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Aphanius vladykovi COAD, 1988


Order: Cyprinodontiformes Family: Cyprinodontidae


Restricted to a small area of the Zagros mountain range in Chahārmahāl o Bakhtiyārī province, Iran. The type locality is close to the town of Boldaji in the upper Karun River basin and it has been recorded from nearby wetlands at Chagha Khur and Gandoman plus a few other localities in the region. Some aspects of its distribution remain unclear but it is thought to occur in the upper Khersan River within the Karun drainage as well as the upper Marun River, a tributary of the Karun that also arises in the Zagros.


This species‘ natural waters lie over 2000m above sea level (the type locality is an artificially-dammed pool at 2380m). It inhabits slow-moving freshwater streams, pools and marshes which tend to have substrates of mud and pebbles with often quite turbid water. Aquatic plants such as Myriophyllum or Potamogeton species grow in areas where the fish can be found.

Maximum Standard Length

50 – 60 mm.

Aquarium SizeTop ↑

A pair or trio can be kept in a container with base dimensions of 60 cm x 30 cm or so but as a general rule members of this genus do best when maintained as a larger group in a space measuring upwards of [dimensions].


Even for long-term maintenance a simple set-up will suffice. The most important factors are the provision of many broken lines of sight and a suitable medium in which the fish can deposit eggs. Female and subdominant male individuals must be offered the opportunity of respite from the aggressive alpha males during the spawning season so much of the available space can be filled with acrylic wool mops (use a fine grade if available), clumps of java moss or Ceratophyllum and ideally filamentous algae

There’s no need to add a substrate although inert sand or gravel can be added if you preferand filtration need not be too strong either. It is possible, and preferable, to maintain it outdoors all year round in many countries and it will show better colours and overall condition if exposed to at least a few hours of natural sunlight each day.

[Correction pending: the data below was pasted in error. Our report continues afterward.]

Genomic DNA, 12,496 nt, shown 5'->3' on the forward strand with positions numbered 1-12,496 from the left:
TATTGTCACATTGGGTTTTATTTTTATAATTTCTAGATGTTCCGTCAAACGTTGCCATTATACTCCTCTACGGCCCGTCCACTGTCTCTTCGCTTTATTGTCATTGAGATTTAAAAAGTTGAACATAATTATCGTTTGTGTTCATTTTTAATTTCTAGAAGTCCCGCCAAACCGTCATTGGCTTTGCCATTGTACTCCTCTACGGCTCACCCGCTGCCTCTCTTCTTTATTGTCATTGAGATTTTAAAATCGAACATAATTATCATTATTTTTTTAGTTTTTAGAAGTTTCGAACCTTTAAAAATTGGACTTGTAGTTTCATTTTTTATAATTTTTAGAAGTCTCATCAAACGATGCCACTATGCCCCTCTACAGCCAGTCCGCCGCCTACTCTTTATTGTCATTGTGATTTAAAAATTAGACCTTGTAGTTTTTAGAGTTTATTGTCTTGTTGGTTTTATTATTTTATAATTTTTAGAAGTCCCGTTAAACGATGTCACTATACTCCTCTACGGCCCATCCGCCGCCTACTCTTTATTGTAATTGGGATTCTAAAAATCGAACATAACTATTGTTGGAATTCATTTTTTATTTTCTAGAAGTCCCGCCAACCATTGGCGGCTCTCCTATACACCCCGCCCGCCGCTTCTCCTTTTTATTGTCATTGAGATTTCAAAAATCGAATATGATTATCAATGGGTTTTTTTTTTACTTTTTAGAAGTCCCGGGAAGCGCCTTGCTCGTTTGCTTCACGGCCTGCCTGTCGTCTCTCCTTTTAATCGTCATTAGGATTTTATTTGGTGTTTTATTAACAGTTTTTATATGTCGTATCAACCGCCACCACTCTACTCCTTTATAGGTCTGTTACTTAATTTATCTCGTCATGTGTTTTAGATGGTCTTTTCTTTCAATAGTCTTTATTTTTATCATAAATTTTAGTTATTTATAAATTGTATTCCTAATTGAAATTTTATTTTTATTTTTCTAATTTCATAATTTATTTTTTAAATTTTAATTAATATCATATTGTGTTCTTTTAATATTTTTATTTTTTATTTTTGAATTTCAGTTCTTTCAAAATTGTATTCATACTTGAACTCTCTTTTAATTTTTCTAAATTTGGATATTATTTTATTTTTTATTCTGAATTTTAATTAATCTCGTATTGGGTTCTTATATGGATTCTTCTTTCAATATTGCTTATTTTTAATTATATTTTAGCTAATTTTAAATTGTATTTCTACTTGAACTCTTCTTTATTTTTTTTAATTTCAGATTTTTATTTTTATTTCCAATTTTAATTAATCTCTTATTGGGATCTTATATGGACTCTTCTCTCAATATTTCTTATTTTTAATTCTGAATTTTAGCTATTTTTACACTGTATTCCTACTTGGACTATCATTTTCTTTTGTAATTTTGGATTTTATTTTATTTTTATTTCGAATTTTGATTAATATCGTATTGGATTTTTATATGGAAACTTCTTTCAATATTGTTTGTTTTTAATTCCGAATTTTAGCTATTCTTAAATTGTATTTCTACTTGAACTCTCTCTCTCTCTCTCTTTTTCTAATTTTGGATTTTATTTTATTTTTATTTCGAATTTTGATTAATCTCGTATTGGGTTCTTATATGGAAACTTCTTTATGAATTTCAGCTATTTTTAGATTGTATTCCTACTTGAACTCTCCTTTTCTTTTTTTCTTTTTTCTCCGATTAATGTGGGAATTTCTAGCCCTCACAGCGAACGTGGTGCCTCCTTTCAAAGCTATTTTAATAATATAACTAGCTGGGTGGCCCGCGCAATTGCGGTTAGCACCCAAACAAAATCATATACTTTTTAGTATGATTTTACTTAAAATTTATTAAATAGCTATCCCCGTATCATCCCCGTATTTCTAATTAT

Water Conditions

Temperature: Active over a wide temperature range of 12 – 32 °C. Ideally it should be provided with a ‘winter’ period of several months during which it is maintained at temperatures towards the lower end of this range or it is likely to suffer both reduced fecundity and a shortened lifespan.

pH: Readings taken from its habitats have varied between 6.2 – 8.5.

Hardness: Although it is tolerant of slightly more acidic conditions than most Aphanius it does not appreciate soft water. Aim for somewhere within the range 179 – 357 ppm.


Aphanius species are basically micropredators feeding on small aquatic crustaceans, worms, insect larvae and other zooplankton although algae and other plant material is also taken at times. In the aquarium they will learn to accept dried foods in most cases but should also be offered regular meals of small live or frozen fare such as Artemia, Daphnia or bloodworm. This is particularly important during the months of spring and summer due to their high reproductive effort throughout this period. If the aquarium or container does not contain filamentous algae try to introduce a good quality dried product with added Spirulina content to the diet.

Behaviour and CompatibilityTop ↑

Its vigorous spawning behaviour makes A. vladykovi a poor choice for the community aquarium. Given its rarity in the hobby the emphasis should be on captive reproduction and we strongly recommend maintaining it alone. It should be kept in a group with a ratio of two or three females to each male being the ideal. Males are relatively peaceful towards one another compared with some congeners and it is found swimming in large schools in nature.

Sexual Dimorphism

As with all members of the genus sexual dimorphism is pronounced. Males exhibit a series of blue vertical bars in the rear portion of the body. The dorsal fin has a light blue marginal band and another thin band towards the base but is otherwise dark blue/black. The overall body colour is noticeably more yellowish than in females. Females are larger and much plainer possessing only a series of variable dark spots on the body and almost colourless finnage.